The project will be sustained by regular reviewing of Storytimes in libraries, using a checklist based on the key messages covered in the training. The resources from the training are available on the Cheshire East Libraries Sharepoint site, accessible to all staff, enabling information to be cascaded to staff who were not able to attend the training and to be used to train new staff for Storytimes. The resources include all presentations from the training, as well as sample plans and suggested books, activities, and crafts. Staff are also actively encouraged to add to these resources, using the site as a forum to share new ideas; a collaborative approach even though Cheshire East is such a large geographical area.
Storytimes are also being rebranded to ensure that our marketing effectively communicates their content to parents and carers, specifically their suitability for active, enthusiastic children and toddlers. This includes the use of a new logo, a new name for the sessions ‘Stories and Songs’ and a friendly description to help parents to know what to expect. We are keen to convey that these are sessions where children will not be shushed or expected to sit passively and listen for a full half hour, but rather that they are fun and informal, where children and parents have the opportunity to join in and be actively involved. We are aiming to reduce the fear around reading that some parents have, so that they can feel empowered to share stories with their children at home.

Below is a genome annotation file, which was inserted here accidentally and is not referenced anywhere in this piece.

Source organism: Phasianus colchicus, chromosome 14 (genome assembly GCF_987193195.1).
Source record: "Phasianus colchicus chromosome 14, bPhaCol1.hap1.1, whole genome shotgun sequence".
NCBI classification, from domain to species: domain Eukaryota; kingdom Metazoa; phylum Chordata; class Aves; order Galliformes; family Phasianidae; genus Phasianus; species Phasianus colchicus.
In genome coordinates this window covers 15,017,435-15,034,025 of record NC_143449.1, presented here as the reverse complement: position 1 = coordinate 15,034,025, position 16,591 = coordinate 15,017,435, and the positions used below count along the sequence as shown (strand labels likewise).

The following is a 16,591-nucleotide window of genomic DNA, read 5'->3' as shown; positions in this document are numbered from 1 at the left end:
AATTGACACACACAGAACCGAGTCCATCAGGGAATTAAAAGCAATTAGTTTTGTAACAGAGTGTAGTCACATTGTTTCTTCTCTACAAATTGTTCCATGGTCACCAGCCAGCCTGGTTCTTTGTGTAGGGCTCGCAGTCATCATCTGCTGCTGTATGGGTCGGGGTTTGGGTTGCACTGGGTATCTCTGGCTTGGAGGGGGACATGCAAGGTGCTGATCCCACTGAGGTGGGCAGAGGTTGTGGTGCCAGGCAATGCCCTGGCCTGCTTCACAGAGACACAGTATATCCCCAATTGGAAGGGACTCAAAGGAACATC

Library staff have been empowered by the training, and the opportunity to engage with Cheshire East Chatters has been invaluable. As a result of the training the cross-promotion of resources for parents and children has increased; libraries are now sharing information about the sessions run by Cheshire East Chatters and displaying relevant information about children’s communication development. There are also plans for libraries to link in with the local Early Language Lead networks to share information and increase awareness of the libraries’ offer in Cheshire East with early years practitioners.
Even for staff who were already employing interactive storytelling techniques there have been benefits in discovering new book suggestions and new methods for encouraging interaction in Storytimes.